The Media’s Appeal To Emotion

Most media manipulation tactics have one common denominator: the justification of not doing real investigative work through an appeal to emotion.

That emotion can be:

1. 𝘾𝙤𝙢𝙥𝙖𝙨𝙨𝙞𝙤𝙣: justifying unproductive measures in the name of good intentions, victimization to elicit protective instinct. 𝑬𝒎𝒑𝒍𝒐𝒚𝒆𝒅 𝑺𝒕𝒓𝒂𝒕𝒆𝒈𝒊𝒆𝒔: Good Intentions/Ideals, Single Perspective, Appeal To Emotion, Victimization

2. 𝑭𝒆𝒂𝒓: eliciting the fight/flight/freeze response in the body, eliciting response of waiting for salvation/solutions from above/powerlessness or at the other end, self-righteousness/entitlement. 𝑬𝒎𝒑𝒍𝒐𝒚𝒆𝒅 𝑺𝒕𝒓𝒂𝒕𝒆𝒈𝒊𝒆𝒔: The Hegelian Dialectic or Problem-Reaction-Solution

3. 𝑭𝒆𝒆𝒍𝒊𝒏𝒈 𝑵𝒐𝒕 𝑮𝒐𝒐𝒅 𝑬𝒏𝒐𝒖𝒈𝒉: not trusting own impressions and relying upon external forces. 𝑬𝒎𝒑𝒍𝒐𝒚𝒆𝒅 𝑺𝒕𝒓𝒂𝒕𝒆𝒈𝒊𝒆𝒔: Authority Figures, Gaslighting, Validity/Invalidity Through Association.

4. 𝑻𝒐𝒍𝒆𝒓𝒂𝒏𝒄𝒆: slowly rolling out measures as the public is warmed up to new ideas. 𝑬𝒎𝒑𝒍𝒐𝒚𝒆𝒅 𝑺𝒕𝒓𝒂𝒕𝒆𝒈𝒊𝒆𝒔: Mere Exposure, Good Intentions/Ideals, Victimization

5. 𝑨 𝑺𝒆𝒏𝒔𝒆 𝒐𝒇 𝑺𝒖𝒑𝒆𝒓𝒊𝒐𝒓𝒊𝒕𝒚: assuming stupidity, ill intent, ignorance on the part of the opposition. 𝑬𝒎𝒑𝒍𝒐𝒚𝒆𝒅 𝑺𝒕𝒓𝒂𝒕𝒆𝒈𝒊𝒆𝒔: Discrediting Dissent, Assuming Reasons, Labels/Frames, False Opposites/False Dichotomy.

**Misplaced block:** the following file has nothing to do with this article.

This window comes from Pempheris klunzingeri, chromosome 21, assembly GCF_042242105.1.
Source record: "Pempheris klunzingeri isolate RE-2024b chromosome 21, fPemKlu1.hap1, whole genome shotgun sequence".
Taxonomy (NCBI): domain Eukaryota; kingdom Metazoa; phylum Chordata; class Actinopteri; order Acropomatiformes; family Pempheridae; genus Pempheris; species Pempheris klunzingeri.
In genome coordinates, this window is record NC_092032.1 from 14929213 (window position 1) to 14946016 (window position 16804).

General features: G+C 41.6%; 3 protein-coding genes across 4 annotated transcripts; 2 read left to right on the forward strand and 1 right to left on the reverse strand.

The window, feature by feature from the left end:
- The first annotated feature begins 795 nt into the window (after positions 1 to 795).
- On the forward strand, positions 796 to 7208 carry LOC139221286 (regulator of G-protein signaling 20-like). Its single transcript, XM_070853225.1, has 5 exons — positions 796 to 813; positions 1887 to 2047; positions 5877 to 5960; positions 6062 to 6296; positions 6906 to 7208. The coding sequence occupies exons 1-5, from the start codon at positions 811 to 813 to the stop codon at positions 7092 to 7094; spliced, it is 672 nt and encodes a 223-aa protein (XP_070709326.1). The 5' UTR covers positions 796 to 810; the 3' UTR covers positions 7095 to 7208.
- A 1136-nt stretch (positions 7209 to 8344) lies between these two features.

Knowing What You Want

One of the things I learned in a Scriptwriting course I took last year was that the main character must always want something badly and pursue it throughout the movie. That is what makes the story interesting, our teacher said. If you want a good story, you cannot have a main character who doesn’t want anything. Because if the character doesn’t want anything, you have no plot. You have nothing hindering him, nothing opposing him, no big choices that he needs to make. He’s just… there.

I found that to be a fitting description of how I have been conducting my life. I didn’t take risks, or when I did, I rushed against the storm. I didn’t put effort in things and I avoided choices. I didn’t dare to assert myself.

And it turns out, if you don’t pursue what you like, want, need… which is to affirm your place in the world and to have healthy self-interest, then the default is to define yourself in terms of what you don’t like or want, which creates a negative outlook on life.

It would appear that the difference between the two is the difference between purposeful action and fearful reaction.

If you do not choose, if you do not use your voice, if you do not initiate things and decide upon goals, you revert to a state where you react to your circumstances.

So I think that building healthy aggression is important, because that is the impetus you need to pull you out of inertia. Instead of fighting circumstances, you let intentions carry you forward.

And also, deciding upon a goal, as abstract or imperfect as it may appear, it is better than not deciding upon anything. You choose and then refine. You get things moving. You learn, you experience, you improve, you grow.